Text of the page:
Hong Kong becomes part of China...sort of: In 1997, the United Kingdom handed over control of Hong Kong to China. Under an agreement known as "one country, two systems," however, China promised that Hong Kong would maintain political autonomy and many civil liberties that are not afforded to mainland Chinese (Vox does a good job laying out this confusing transition). One right citizens of Hong Kong did not get was the ability to directly vote for the city's executive chancellor. Instead, a mostly pro-Beijing 1,200-member election committee has chosen the leader through simple majority every 5 years. In 2007, though, China told Hong Kong it would be allowed to elect its leader by popular vote in 2017.

Fall 2014, protests begin: But then, in August of 2014, the Chinese Communist Party released a proposed election plan outlining their version of a popular vote. In it, a special committee controlled by the Chinese Communist Party would choose up to three candidates for whom Hong Kong's 5 million eligible voters could cast a ballot. Hong Kong's current chief executive, Leung Chun-Ying, supported the proposal but thousands of Hong Kong citizens viewed this system as a "sham democracy" that would allow China to continue exercising control over Hong Kong. They took to the streets flooding the area surrounding Hong's Kong's government buildings for weeks before finally going home.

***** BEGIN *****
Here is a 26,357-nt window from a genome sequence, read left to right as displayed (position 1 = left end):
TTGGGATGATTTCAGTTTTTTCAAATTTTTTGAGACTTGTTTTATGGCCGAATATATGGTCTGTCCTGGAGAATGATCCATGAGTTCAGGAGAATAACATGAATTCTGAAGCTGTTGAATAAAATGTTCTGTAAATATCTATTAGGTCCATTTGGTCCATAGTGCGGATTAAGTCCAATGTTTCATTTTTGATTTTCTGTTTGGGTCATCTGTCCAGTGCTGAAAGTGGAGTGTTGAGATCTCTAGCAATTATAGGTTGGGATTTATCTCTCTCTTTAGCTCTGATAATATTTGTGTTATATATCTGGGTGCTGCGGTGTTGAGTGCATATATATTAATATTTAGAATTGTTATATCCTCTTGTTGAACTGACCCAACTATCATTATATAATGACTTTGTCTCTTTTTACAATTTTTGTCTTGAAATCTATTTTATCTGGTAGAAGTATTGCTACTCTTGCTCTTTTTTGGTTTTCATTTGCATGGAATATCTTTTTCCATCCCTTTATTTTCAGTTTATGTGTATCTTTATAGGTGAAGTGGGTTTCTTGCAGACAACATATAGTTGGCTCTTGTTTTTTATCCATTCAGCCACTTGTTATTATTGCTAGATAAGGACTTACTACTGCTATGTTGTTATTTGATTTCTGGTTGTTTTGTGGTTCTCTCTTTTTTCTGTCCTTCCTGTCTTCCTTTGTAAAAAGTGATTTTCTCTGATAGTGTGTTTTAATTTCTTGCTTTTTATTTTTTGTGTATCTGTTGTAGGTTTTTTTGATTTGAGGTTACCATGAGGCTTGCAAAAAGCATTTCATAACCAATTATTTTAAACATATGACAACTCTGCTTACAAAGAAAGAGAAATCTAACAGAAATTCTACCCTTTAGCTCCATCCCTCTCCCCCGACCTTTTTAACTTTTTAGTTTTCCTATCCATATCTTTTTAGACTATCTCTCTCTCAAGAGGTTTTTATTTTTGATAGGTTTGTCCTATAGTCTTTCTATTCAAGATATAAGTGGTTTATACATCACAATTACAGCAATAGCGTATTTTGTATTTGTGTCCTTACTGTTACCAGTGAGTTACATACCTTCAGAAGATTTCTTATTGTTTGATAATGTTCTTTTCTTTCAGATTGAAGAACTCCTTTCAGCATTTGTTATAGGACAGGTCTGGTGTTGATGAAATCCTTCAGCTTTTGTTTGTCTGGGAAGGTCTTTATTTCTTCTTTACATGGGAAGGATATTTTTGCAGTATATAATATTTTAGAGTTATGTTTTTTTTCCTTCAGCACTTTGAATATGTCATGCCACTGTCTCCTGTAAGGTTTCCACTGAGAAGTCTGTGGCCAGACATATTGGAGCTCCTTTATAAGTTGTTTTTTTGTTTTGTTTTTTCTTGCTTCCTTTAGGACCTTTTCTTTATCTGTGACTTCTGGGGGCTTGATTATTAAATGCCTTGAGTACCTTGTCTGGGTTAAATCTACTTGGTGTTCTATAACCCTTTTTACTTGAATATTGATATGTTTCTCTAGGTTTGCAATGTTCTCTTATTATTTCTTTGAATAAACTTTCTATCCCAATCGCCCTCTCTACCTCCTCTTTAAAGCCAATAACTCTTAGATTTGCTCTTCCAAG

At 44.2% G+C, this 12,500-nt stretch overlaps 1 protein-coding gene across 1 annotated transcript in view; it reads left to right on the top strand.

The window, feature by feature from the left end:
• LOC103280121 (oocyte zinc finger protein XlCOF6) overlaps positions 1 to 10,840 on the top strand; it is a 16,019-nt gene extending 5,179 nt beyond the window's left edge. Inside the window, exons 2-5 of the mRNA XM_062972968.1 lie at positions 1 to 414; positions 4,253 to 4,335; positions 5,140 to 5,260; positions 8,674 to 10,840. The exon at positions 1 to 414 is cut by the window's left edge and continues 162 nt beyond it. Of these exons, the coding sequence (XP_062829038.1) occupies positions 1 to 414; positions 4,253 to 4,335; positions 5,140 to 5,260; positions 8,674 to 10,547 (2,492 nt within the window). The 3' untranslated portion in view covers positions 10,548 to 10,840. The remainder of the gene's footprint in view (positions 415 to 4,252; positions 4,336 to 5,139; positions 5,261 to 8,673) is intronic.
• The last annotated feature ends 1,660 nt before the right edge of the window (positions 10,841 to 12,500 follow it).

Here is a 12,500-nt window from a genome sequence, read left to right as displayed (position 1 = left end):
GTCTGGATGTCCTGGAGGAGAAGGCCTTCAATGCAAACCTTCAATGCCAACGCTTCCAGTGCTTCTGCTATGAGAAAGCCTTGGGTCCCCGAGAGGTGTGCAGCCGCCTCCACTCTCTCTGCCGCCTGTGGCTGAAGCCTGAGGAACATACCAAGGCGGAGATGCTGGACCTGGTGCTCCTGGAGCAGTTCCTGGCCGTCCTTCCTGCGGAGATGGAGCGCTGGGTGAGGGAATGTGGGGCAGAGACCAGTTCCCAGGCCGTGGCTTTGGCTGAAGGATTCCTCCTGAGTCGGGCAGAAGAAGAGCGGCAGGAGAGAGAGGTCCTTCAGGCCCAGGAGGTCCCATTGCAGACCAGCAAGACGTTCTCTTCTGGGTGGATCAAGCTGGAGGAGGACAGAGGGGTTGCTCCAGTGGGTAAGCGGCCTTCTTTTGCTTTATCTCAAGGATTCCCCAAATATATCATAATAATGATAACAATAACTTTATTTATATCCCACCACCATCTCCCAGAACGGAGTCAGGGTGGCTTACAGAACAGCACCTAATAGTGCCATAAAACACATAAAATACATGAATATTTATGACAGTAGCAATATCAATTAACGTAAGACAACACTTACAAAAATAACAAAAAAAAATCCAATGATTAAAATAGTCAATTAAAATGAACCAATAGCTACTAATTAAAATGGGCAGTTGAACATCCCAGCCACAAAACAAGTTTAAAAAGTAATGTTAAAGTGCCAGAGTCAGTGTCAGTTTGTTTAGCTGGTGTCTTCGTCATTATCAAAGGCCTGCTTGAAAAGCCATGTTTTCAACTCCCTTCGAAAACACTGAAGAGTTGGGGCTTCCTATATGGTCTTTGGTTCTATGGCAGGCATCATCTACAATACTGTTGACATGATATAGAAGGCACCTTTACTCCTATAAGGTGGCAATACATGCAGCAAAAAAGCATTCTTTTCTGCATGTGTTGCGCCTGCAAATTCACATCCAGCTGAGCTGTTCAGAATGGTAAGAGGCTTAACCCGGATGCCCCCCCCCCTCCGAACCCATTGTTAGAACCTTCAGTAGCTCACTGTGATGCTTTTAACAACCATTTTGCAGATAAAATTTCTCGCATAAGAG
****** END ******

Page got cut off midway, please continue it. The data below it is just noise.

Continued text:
Okay, so what just happened: Hong Kong's Legislative Council voted today on whether or not it would enact the the election system proposed by China. It was struck down with only 8 lawmakers out of 70 voting for the proposal, a big hit to the Chinese Communist Party and victory for the pro-democracy camp.

What's next: Pro-democracy activists are praising the legislature's move, but also point out there is a long way to go before real democracy is achieved. Because China's election plan was voted down, the current system will stay in place until at least 2022. Some believe a more productive short-term approach to reforming Hong Kong's election system would be pushing the current election committee to better represent the people of Hong Kong instead of Chinese interests.

Jeb Bush Has Announced the Perfect Republican Economic Plan

| Thu Jun. 18, 2015 3:03 PM EDT

Rand Paul says his secret to success is that his tax cut plan will supercharge economic growth. Jeb Bush says his secret to success is that merely by being president he will supercharge economic growth.